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No.11 of #52Stories: Hit for a Six — The middle-of-the-book test

2 January 2018
Posted in: 52 stories, Books, Writing | 2 Comments

52 Stories 2017(Criminally late update? Let’s brush that under the carpet, shall we?)

Back in 2010, the Guardian suggested the page-99 test to find out if you want to read a book. In short, you read page 99 of the book in question to decide if it’s worth your time.

Since my new book, Hit for a Six, is a slim 148 pages long, I fear a page-99 test might be too much of a spoiler. Thus, here’s a middle-of-the-book test:

Chapter 8

“I’m not very interesting, I don’t know why you want do a biography of me,” said Laila.

“We are supposed to pick someone ordinary,” replied Samir. His eyes widened in shock immediately as he realized what he’d said. “Sorry, I didn’t mean that you were boring or anything!”

“It’s fine.” But she was slightly stung anyway.

She had agreed to meet him in Chandnisarai’s new coffee shop called Conversations. It was not a very apt name because the music was so loud, you could barely hear yourself think. Also, everything was very expensive. Laila had ordered the cheapest thing on the menu, which turned out to be black coffee and was revolting, even after emptying four sachets of sugar in it.

Sorry it’s such a short excerpt (chapter opening page), but what did you think? Would you buy this book? (Hint: You can get it here.)
~PD

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No.7 of #52Stories: A Helping Hand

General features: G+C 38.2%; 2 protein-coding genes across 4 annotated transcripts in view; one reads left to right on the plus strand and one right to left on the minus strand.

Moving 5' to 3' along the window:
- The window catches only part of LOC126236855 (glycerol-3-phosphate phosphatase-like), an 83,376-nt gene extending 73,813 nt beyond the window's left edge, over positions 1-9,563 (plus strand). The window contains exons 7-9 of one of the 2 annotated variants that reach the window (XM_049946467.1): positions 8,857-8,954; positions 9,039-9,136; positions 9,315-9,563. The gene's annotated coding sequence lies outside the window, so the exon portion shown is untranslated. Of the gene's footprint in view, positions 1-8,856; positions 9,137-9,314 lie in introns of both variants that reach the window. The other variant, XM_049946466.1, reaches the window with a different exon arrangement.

28 February 2017
Posted in: 52 stories, Books, Social issues, Writing | No Comments

52 Stories 2017Back in 2015, I was asked by Vidya Mani if I’d like to do a book on the theme of fitting in for the StoryWeaver open-source repository of stories. She was commissioning a set of books on the broad subject of emotional intelligence. Of course, the answer was yes.

The result was A Helping Hand, a story about a reluctant ‘mentor’ who slowly thaws towards the new girl in his class.

There’s a new girl in class and our teacher has asked me to be her friend and show her around. But I’m not sure I want to – she’s… not like the rest of us!

Vidya is an exacting editor, and refused to give up as the story went through a few “meh” drafts. The final result is what you see on StoryWeaver, illustrated wonderfully by Vartika Sharma. I loved how Vartika gave her own interpretation to the epistolary format of the story. It was interesting also that I imagined the protagonist as a boy (though chose not to give him a name) and she saw her as a girl. Such surprises are what make up a truly collaborative work. Vartika’s style and the silhouette-y nature of the figures are what keep the story from being just a collection of boring, childish notes.

You can read the whole story here right now:

A Helping Hand has since been translated many times—into Bengali, Gujarati, Hindi, Kannada, Odia, Tamil, Telugu, Konkani and even Indonesian. Since it’s a StoryWeaver publication, it is available under a Creative Commons licence, open to being downloaded, read, read aloud, printed, translated, re-illustrated and more. So feel free to read it, share it, download it, and pass it around.

~PD